NextJS is the Ruby on Rails of modern development – fast, easy, and just enough framework to get a full web application up and running without getting in your way too much. The company behind the open-source project, Vercel, has successfully built a managed platform around the library that combines a CDN and edge functions to provide a fast, cheap, and scale-to-zero website that serves dynamic and static content.

Vercel is open-core – the code for Next is open-sourced, but a good chunk of functionality is hidden in proprietary Vercel code. You could theoretically deploy a Next project on your own, but it's hard to translate the build output to serverless functions and provide the middleware.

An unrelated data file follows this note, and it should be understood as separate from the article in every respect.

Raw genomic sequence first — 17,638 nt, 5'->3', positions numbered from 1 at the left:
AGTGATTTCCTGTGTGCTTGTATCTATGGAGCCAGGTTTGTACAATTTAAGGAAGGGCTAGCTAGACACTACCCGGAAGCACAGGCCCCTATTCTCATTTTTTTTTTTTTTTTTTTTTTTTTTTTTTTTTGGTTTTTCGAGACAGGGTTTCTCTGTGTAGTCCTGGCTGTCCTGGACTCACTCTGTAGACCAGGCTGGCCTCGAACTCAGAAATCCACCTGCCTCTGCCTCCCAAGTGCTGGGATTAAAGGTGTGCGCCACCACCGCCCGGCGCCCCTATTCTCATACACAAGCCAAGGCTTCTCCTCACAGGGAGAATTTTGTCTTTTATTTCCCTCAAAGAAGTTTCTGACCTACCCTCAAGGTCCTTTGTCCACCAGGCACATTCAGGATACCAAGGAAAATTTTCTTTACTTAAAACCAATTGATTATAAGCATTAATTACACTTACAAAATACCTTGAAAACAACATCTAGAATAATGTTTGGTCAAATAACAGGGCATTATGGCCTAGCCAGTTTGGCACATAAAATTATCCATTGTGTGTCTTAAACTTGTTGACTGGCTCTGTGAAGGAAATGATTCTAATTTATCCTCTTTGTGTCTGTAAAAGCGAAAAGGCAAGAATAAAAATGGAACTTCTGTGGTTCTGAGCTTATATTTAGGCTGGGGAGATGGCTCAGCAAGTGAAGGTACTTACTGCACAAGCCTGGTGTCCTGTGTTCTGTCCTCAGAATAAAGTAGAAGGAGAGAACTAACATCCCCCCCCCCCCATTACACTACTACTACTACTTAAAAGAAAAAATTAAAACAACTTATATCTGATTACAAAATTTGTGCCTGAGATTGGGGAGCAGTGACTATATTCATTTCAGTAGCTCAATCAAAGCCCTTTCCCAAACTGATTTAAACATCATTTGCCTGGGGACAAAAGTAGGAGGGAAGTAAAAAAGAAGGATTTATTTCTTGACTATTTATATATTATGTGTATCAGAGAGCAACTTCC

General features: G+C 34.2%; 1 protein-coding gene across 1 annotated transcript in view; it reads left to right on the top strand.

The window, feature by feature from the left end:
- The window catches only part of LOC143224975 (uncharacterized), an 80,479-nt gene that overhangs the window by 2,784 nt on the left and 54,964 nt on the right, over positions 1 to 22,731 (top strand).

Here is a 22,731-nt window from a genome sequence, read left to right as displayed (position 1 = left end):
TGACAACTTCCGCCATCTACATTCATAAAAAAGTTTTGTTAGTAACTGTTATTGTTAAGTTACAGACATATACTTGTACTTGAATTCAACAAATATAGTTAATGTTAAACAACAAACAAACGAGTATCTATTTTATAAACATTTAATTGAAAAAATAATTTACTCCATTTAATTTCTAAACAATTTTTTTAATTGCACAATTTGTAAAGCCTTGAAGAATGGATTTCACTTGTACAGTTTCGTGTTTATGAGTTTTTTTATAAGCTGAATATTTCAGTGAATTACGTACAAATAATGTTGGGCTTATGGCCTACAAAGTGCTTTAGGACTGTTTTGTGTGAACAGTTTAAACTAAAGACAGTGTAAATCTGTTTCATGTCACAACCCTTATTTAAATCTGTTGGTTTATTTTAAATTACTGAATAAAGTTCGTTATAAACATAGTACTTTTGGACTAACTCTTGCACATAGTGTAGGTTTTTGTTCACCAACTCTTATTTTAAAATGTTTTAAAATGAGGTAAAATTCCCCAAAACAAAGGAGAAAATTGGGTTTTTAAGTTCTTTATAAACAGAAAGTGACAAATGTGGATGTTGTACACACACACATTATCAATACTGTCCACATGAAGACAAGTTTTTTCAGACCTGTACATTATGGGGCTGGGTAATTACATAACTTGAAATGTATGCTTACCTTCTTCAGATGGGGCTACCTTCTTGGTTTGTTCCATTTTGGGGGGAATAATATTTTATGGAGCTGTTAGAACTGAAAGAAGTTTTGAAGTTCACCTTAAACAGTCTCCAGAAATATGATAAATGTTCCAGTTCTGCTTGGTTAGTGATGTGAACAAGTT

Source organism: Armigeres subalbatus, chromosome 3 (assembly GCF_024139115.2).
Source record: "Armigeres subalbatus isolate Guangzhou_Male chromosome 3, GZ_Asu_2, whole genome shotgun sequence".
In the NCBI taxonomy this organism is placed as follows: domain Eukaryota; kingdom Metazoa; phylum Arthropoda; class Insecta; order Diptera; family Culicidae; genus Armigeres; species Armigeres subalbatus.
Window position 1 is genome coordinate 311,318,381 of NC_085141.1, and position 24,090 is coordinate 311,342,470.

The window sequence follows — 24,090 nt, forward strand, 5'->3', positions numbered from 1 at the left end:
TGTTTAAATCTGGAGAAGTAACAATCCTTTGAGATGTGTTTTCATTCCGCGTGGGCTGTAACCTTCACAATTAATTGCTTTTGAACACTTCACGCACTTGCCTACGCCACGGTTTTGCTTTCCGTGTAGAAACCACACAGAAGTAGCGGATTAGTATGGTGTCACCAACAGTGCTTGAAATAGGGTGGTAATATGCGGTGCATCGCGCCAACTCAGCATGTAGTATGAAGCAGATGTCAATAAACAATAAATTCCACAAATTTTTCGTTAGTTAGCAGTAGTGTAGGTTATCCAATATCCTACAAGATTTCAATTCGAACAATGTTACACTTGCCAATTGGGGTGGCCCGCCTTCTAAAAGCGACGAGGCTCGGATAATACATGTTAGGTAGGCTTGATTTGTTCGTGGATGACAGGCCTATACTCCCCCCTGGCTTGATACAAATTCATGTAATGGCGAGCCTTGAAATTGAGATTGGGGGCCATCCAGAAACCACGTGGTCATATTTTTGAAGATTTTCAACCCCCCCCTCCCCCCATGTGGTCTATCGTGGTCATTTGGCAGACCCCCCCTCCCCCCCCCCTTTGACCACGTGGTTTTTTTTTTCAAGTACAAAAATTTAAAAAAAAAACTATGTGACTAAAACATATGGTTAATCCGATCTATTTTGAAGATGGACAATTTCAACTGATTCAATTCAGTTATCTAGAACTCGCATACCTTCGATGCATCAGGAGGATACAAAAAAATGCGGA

Two projects that aim to replicate the build/deploy patterns around the NextJS framework:

Serverless NextJS – provides an AWS CDK library for building and deploying Next applications to your AWS account. The GitHub readme shows a list of features they try to emulate from Vercel (that don't exist in the open-source).

OpenNext – A newer project that has the same goal. Provides a variety of deployment targets (Terraform, AWS CDK, etc.)

And another project that instead wraps Next into a new framework (tweet).

It's an interesting experiment – if these libraries deliver on their promises, customers would likely deploy in their own cloud (and, as a bonus, not pay the PaaS tax). It might show the true value of a platform like Vercel – does it come from the developer experience? The opinionated features? Managed infrastructure?